Blockchain is also enabling new financial models for local renewable energy from carbon credits, peer to peer and the potential for aggregation into investing mechanisms and green bonds. For example, The Green Digital Finance Alliance‘s report on Green Bonds and debt products observes that blockchain technologies can enable the aggregation of smaller scale renewable energy projects into investable traceable financial instruments with 10x the efficiencies of traditional mechanisms. These findings were expanded in the Bank of International Settlement’s Project Genesis report and pilots. In addition, organizations such as Evercity.io and Blockchain Triangle are actively building platforms automating issuance, management and impact monitoring including aggregated small scale renewable energy projects.
Examples of successful supporting initiatives abound, but enabling the token economy in the power market will not happen overnight. Recently, IBM participated with 2Tokens on a roundtable to address the current challenges related to tokenizing energy. Participants arrived at preliminary recommendations around:
1. standardization of the token taxonomy and investment frameworks around smart grids, packaged energy, carbon markets and financing models with 2Tokens to follow up and deliver demonstration projects;
2. coordination across regulators overseeing investment, utilities, energy and tax policies to effectively remove barriers to adoption and;
3. construction of decentralized marketplaces for energy
While the use cases elaborated on in this technical briefing reflect the successful tokenization of energy across a variety of business models, there remains much work to be done to leverage the prosumer as a core stakeholder of the new energy paradigm.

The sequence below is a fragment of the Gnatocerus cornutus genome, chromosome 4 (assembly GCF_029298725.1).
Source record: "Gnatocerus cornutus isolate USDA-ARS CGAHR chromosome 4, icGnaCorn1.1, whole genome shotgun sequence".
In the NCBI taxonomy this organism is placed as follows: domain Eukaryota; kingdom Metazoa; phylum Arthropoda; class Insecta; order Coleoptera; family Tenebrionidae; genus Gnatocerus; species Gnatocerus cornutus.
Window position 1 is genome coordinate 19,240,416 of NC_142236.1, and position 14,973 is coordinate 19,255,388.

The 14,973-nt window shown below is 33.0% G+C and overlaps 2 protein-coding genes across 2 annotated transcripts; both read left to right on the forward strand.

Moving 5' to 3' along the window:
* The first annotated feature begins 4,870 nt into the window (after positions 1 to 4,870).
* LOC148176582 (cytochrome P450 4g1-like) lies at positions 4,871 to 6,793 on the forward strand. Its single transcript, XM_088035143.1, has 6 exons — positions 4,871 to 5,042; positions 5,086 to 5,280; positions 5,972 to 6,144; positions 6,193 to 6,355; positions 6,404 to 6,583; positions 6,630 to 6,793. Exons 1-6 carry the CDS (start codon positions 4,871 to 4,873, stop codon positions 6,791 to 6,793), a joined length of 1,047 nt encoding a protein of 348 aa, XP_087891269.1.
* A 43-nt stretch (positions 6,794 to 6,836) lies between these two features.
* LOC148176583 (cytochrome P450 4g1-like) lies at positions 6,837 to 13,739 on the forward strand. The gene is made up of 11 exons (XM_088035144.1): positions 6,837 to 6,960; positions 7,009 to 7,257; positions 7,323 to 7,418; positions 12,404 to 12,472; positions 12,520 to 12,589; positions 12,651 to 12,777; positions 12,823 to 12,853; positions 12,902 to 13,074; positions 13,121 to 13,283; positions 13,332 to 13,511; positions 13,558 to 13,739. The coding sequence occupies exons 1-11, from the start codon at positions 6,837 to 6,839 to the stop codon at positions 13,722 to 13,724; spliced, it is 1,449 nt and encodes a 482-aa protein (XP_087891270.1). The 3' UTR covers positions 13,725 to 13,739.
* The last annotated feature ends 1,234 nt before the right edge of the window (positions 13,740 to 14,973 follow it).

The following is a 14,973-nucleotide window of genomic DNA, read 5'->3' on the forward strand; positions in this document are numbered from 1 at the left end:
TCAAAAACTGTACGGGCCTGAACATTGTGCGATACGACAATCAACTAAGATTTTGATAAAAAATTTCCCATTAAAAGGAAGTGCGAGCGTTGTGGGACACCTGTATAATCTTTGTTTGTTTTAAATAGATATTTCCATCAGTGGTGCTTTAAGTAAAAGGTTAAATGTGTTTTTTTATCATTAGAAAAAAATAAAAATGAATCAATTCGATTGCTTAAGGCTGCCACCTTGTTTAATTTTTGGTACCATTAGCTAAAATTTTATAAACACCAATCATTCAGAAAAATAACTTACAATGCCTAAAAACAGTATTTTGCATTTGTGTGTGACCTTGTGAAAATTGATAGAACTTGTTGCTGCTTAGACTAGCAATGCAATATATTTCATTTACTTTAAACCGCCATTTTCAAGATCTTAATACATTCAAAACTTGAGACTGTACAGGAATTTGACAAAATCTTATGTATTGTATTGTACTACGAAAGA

Some of our key recommendations:
1. Work toward the barrier-free access to new models of trading transactions in power grids for electricity produced by citizens who are also consumers (the prosumer).
2. Align governance, regulation, safety standards, and access rules on common grounds and common purpose.
3. Develop common international standards relating to any and all aspects of consumer-generated electricity, with the aim of reducing barriers and democratizing grid access.
4. Apply tokenization and tokenomics to optimize economic value for the prosumer, taking full advantage of all the possibilities of distributed ledger technology.
5. Use best practices from known and established use cases to convene the alignment and development of international standards and norms.
Originally published by The Digital Economist Center of Excellence on Human-centered Global Economy June 1, 2022